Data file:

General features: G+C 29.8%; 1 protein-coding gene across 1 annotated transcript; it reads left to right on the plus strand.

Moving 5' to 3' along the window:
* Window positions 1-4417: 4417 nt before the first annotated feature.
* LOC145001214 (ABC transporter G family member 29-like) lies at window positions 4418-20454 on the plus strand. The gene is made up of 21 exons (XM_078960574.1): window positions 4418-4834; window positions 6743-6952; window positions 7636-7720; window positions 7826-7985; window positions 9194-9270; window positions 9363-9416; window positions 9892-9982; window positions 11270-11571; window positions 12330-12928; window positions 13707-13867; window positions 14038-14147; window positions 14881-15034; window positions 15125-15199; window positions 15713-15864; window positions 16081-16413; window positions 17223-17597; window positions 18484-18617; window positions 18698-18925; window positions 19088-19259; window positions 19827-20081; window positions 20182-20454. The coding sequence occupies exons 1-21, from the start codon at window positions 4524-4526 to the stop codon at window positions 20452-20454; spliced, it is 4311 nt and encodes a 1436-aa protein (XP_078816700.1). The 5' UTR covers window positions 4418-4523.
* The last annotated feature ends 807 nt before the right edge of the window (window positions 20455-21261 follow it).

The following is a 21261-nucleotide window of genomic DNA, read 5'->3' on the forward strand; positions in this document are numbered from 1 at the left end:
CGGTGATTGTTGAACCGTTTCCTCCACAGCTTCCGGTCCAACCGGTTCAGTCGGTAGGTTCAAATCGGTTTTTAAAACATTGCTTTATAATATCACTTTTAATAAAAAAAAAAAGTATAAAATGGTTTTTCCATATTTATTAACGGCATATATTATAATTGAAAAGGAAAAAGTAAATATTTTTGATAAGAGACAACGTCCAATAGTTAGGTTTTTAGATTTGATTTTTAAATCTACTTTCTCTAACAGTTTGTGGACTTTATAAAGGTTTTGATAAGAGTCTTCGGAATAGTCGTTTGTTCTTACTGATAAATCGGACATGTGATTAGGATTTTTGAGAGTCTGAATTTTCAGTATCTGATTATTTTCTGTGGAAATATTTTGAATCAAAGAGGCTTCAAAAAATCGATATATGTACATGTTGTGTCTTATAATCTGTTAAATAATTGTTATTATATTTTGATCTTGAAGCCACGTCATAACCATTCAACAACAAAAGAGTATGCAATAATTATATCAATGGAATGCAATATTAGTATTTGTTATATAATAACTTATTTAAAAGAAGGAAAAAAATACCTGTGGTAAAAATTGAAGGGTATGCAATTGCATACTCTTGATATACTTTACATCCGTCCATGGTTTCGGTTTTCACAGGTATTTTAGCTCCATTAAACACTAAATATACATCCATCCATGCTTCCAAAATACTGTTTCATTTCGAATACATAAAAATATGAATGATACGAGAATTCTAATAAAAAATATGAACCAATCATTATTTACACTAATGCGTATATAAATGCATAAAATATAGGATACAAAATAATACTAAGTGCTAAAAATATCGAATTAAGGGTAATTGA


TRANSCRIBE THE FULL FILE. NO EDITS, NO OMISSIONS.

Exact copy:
General features: G+C 29.8%; 1 protein-coding gene across 1 annotated transcript; it reads left to right on the plus strand.

Moving 5' to 3' along the window:
* Window positions 1-4417: 4417 nt before the first annotated feature.
* LOC145001214 (ABC transporter G family member 29-like) lies at window positions 4418-20454 on the plus strand. The gene is made up of 21 exons (XM_078960574.1): window positions 4418-4834; window positions 6743-6952; window positions 7636-7720; window positions 7826-7985; window positions 9194-9270; window positions 9363-9416; window positions 9892-9982; window positions 11270-11571; window positions 12330-12928; window positions 13707-13867; window positions 14038-14147; window positions 14881-15034; window positions 15125-15199; window positions 15713-15864; window positions 16081-16413; window positions 17223-17597; window positions 18484-18617; window positions 18698-18925; window positions 19088-19259; window positions 19827-20081; window positions 20182-20454. The coding sequence occupies exons 1-21, from the start codon at window positions 4524-4526 to the stop codon at window positions 20452-20454; spliced, it is 4311 nt and encodes a 1436-aa protein (XP_078816700.1). The 5' UTR covers window positions 4418-4523.
* The last annotated feature ends 807 nt before the right edge of the window (window positions 20455-21261 follow it).

The following is a 21261-nucleotide window of genomic DNA, read 5'->3' on the forward strand; positions in this document are numbered from 1 at the left end:
CGGTGATTGTTGAACCGTTTCCTCCACAGCTTCCGGTCCAACCGGTTCAGTCGGTAGGTTCAAATCGGTTTTTAAAACATTGCTTTATAATATCACTTTTAATAAAAAAAAAAAGTATAAAATGGTTTTTCCATATTTATTAACGGCATATATTATAATTGAAAAGGAAAAAGTAAATATTTTTGATAAGAGACAACGTCCAATAGTTAGGTTTTTAGATTTGATTTTTAAATCTACTTTCTCTAACAGTTTGTGGACTTTATAAAGGTTTTGATAAGAGTCTTCGGAATAGTCGTTTGTTCTTACTGATAAATCGGACATGTGATTAGGATTTTTGAGAGTCTGAATTTTCAGTATCTGATTATTTTCTGTGGAAATATTTTGAATCAAAGAGGCTTCAAAAAATCGATATATGTACATGTTGTGTCTTATAATCTGTTAAATAATTGTTATTATATTTTGATCTTGAAGCCACGTCATAACCATTCAACAACAAAAGAGTATGCAATAATTATATCAATGGAATGCAATATTAGTATTTGTTATATAATAACTTATTTAAAAGAAGGAAAAAAATACCTGTGGTAAAAATTGAAGGGTATGCAATTGCATACTCTTGATATACTTTACATCCGTCCATGGTTTCGGTTTTCACAGGTATTTTAGCTCCATTAAACACTAAATATACATCCATCCATGCTTCCAAAATACTGTTTCATTTCGAATACATAAAAATATGAATGATACGAGAATTCTAATAAAAAATATGAACCAATCATTATTTACACTAATGCGTATATAAATGCATAAAATATAGGATACAAAATAATACTAAGTGCTAAAAATATCGAATTAAGGGTAATTGA